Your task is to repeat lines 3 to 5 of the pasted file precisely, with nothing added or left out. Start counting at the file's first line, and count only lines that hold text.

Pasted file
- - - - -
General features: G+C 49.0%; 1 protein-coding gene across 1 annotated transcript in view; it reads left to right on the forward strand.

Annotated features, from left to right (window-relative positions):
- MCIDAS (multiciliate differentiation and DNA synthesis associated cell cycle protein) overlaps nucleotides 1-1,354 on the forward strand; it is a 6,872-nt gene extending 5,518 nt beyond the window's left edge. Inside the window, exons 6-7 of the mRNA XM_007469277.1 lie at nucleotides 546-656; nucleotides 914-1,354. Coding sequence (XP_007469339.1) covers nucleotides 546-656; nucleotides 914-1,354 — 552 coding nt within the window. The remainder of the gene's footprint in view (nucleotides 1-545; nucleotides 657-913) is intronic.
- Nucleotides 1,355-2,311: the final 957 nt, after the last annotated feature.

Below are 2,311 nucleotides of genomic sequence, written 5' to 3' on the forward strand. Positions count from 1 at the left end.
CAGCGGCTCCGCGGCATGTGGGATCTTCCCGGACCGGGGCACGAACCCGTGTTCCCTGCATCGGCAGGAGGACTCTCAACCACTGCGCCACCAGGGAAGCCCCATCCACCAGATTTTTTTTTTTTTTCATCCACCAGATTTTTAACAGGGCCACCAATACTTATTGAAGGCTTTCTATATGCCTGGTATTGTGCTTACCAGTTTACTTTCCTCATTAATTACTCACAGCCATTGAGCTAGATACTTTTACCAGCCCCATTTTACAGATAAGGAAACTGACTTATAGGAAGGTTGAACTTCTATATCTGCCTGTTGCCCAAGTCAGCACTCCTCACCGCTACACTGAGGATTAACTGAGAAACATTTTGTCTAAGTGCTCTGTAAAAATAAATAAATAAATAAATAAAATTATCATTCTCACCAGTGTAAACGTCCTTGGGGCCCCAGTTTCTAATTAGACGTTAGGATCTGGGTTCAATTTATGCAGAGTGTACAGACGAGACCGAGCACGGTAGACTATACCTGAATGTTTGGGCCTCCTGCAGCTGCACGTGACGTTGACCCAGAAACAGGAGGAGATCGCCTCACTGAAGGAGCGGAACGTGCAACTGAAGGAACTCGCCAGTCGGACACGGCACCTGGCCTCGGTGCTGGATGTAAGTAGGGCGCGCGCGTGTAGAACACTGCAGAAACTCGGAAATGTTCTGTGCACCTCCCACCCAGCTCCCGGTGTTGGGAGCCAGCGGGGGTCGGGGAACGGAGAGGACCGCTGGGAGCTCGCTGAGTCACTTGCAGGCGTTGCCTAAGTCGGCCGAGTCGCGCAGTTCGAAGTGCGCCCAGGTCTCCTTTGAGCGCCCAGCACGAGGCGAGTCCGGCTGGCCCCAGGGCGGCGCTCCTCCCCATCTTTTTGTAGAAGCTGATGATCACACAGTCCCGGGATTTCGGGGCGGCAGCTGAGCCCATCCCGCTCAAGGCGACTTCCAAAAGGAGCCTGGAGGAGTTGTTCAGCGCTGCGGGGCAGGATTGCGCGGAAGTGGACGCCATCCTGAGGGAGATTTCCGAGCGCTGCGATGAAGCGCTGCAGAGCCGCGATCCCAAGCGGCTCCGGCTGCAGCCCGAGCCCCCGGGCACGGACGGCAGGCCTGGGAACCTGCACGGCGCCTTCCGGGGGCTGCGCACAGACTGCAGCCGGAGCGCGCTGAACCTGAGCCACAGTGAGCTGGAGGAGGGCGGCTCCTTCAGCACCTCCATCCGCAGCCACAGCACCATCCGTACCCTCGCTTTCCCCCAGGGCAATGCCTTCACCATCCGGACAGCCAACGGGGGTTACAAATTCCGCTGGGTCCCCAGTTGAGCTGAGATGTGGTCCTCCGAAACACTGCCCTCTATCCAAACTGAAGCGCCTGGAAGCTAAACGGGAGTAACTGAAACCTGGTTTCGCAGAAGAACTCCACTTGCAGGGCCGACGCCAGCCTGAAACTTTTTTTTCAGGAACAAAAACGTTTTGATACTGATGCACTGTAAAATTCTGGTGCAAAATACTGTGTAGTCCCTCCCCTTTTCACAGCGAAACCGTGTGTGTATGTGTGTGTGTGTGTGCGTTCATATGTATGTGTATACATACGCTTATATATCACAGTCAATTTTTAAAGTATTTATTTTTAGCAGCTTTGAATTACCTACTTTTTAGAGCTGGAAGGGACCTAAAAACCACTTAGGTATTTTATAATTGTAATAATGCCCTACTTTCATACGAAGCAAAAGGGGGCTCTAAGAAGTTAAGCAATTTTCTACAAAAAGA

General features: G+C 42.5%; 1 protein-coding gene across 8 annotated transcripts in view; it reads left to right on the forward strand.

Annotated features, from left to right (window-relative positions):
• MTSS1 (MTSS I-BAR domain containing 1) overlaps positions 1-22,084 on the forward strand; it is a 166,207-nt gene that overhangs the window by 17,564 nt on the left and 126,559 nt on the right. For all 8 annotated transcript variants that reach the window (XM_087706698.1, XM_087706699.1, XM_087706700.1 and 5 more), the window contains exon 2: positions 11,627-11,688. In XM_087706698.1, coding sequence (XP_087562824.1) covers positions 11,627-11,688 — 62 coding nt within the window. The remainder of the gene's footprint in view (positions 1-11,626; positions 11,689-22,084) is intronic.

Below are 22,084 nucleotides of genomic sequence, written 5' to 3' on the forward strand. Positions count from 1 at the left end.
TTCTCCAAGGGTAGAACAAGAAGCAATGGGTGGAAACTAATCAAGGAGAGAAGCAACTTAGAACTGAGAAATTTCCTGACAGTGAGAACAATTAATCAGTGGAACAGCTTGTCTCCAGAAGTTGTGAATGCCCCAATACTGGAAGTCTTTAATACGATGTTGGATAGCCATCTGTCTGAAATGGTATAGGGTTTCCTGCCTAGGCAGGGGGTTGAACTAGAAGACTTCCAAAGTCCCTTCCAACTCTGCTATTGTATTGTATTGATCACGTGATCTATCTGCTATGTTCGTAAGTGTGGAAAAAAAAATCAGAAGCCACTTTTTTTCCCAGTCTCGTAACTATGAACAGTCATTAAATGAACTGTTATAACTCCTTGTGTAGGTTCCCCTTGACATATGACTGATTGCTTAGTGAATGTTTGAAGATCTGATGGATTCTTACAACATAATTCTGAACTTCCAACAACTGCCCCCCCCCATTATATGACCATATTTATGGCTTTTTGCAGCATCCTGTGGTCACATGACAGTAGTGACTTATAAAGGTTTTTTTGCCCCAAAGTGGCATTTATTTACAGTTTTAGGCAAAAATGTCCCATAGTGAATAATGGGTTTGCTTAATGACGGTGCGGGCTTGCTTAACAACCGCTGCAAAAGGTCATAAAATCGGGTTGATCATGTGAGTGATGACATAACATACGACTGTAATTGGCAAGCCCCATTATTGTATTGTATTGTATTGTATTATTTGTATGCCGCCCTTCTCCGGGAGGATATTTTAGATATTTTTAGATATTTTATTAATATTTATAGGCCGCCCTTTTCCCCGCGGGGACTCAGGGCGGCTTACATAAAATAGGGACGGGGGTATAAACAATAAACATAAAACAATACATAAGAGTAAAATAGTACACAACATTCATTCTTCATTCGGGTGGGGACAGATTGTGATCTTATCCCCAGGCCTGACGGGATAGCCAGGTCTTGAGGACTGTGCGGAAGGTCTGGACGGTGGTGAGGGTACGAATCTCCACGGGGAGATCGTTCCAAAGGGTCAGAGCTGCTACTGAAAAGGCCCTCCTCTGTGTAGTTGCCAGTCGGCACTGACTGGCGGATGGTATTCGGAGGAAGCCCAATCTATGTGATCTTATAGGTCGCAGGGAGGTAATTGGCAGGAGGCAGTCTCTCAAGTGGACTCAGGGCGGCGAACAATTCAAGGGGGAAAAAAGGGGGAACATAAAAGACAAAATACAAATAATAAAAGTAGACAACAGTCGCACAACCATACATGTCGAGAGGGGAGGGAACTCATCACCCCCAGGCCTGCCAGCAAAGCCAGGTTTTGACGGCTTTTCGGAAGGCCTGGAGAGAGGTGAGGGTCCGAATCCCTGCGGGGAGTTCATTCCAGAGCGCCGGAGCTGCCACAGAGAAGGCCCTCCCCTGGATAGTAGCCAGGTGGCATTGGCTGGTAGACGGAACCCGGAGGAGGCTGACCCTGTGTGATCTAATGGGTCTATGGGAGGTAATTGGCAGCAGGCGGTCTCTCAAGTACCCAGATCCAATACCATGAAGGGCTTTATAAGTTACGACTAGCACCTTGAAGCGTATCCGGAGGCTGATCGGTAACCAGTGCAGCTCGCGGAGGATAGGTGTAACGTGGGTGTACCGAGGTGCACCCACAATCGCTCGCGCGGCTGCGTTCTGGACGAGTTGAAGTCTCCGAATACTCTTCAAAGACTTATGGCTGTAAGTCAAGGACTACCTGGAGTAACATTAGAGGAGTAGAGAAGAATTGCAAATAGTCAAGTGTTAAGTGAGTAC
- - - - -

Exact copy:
- MCIDAS (multiciliate differentiation and DNA synthesis associated cell cycle protein) overlaps nucleotides 1-1,354 on the forward strand; it is a 6,872-nt gene extending 5,518 nt beyond the window's left edge. Inside the window, exons 6-7 of the mRNA XM_007469277.1 lie at nucleotides 546-656; nucleotides 914-1,354. Coding sequence (XP_007469339.1) covers nucleotides 546-656; nucleotides 914-1,354 — 552 coding nt within the window. The remainder of the gene's footprint in view (nucleotides 1-545; nucleotides 657-913) is intronic.
- Nucleotides 1,355-2,311: the final 957 nt, after the last annotated feature.

Below are 2,311 nucleotides of genomic sequence, written 5' to 3' on the forward strand. Positions count from 1 at the left end.